It’s been almost a whole year that my sweet twin boys have been in our lives, and in some ways it feels like it's been forever, but many days I feel the trauma of bringing them into this world like it was yesterday.

My journey to meeting my twins was completely opposite of the one to meeting my first born. My pregnancy with my daughter was by all accounts perfect. I enjoyed my bump, had that wonderful pregnancy “glow”, and no real or major complications (at least not until labor), so it was a shock to my system when my second pregnancy was as different as could be starting from that positive sign on the pregnancy test.

At the beginning of my pregnancy with my twins, I endured severe morning sickness. I lost close to 15 pounds in my first trimester, was completely bedridden until about 15 weeks, and continued on medication until my third trimester. Honestly, I thought that would be the worst of what I would experience, but as it turns out that was just the warm up.

I was admitted to the hospital for preterm labor at 30 weeks, and while it was completely terrifying, at the time I failed to really feel the magnitude of it. Maybe that was my defense mechanism, but I fully expected to be given some meds and go home on bed rest until the babies came. Instead, it was just the beginning of the long 6 weeks during which I would call the hospital my home until the day my boys were born.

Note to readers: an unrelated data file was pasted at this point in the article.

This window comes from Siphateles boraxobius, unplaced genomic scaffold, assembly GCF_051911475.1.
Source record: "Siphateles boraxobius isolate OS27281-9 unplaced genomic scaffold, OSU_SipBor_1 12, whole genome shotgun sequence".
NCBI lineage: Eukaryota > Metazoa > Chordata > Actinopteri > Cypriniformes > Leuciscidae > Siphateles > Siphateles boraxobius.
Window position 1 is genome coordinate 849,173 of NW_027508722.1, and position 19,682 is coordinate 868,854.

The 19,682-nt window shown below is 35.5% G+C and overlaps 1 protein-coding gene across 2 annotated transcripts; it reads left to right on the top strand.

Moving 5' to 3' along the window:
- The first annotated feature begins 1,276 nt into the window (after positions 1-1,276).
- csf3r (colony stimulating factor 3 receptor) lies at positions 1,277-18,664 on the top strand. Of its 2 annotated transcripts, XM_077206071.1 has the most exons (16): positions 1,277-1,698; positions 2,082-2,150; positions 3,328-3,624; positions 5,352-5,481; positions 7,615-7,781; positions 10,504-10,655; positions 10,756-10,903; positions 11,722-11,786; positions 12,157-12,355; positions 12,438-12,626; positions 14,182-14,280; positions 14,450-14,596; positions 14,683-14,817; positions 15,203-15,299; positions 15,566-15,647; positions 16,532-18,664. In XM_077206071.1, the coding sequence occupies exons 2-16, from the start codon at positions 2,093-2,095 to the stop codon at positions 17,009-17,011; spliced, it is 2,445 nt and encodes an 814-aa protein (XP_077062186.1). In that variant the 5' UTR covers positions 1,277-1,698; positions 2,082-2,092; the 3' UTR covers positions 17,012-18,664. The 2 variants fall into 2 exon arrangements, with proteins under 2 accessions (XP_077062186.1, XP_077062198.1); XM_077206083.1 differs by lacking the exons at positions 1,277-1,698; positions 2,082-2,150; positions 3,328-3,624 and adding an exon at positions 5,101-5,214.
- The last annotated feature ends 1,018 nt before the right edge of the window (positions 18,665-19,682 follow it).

During this time, I found my body kicking into labor not once, not twice, but THREE times. After my second round of high dose IV magnesium at 33 weeks, my team of doctors concluded that I could not receive any more magnesium and we would just need to let my body go into labor when it was ready. This was one of the most mentally and emotionally difficult times of my life. The wait was excruciating. I missed my daughter, I missed my home, I missed any semblance of a normal life. I wanted my boys to be safe of course, but I was done.

By some miracle, I was able to hang on until 36 weeks, at which time my team decided my mental health was deteriorating and it was time to welcome these boys. Every ultrasound, plus my two rounds of magnesium and steroid shots led us to believe that I would be delivering two healthy and READY 5-6 pound baby boys. By this point, the chance of any NICU stay was very low and we felt confident that our trials were over. We excitedly headed into the OR room and said goodbye to the trauma. A day that was supposed to be filled with pure joy, turned out to be a day I try not to remember.

My sweet baby A, James, was born a pound smaller than expected which was quite a shock to us, but I will never forget hearing his roaring cry. I was overcome with so much pure joy in that moment, my eyes well with tears every time I think about it. We had no hopes of hearing our babies cry right away so this felt like the sweetest miracle. He was small, but oh was he mighty.